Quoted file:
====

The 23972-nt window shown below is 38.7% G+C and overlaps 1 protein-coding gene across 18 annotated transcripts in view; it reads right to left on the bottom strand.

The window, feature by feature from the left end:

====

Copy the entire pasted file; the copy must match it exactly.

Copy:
The 23972-nt window shown below is 38.7% G+C and overlaps 1 protein-coding gene across 18 annotated transcripts in view; it reads right to left on the bottom strand.

The window, feature by feature from the left end: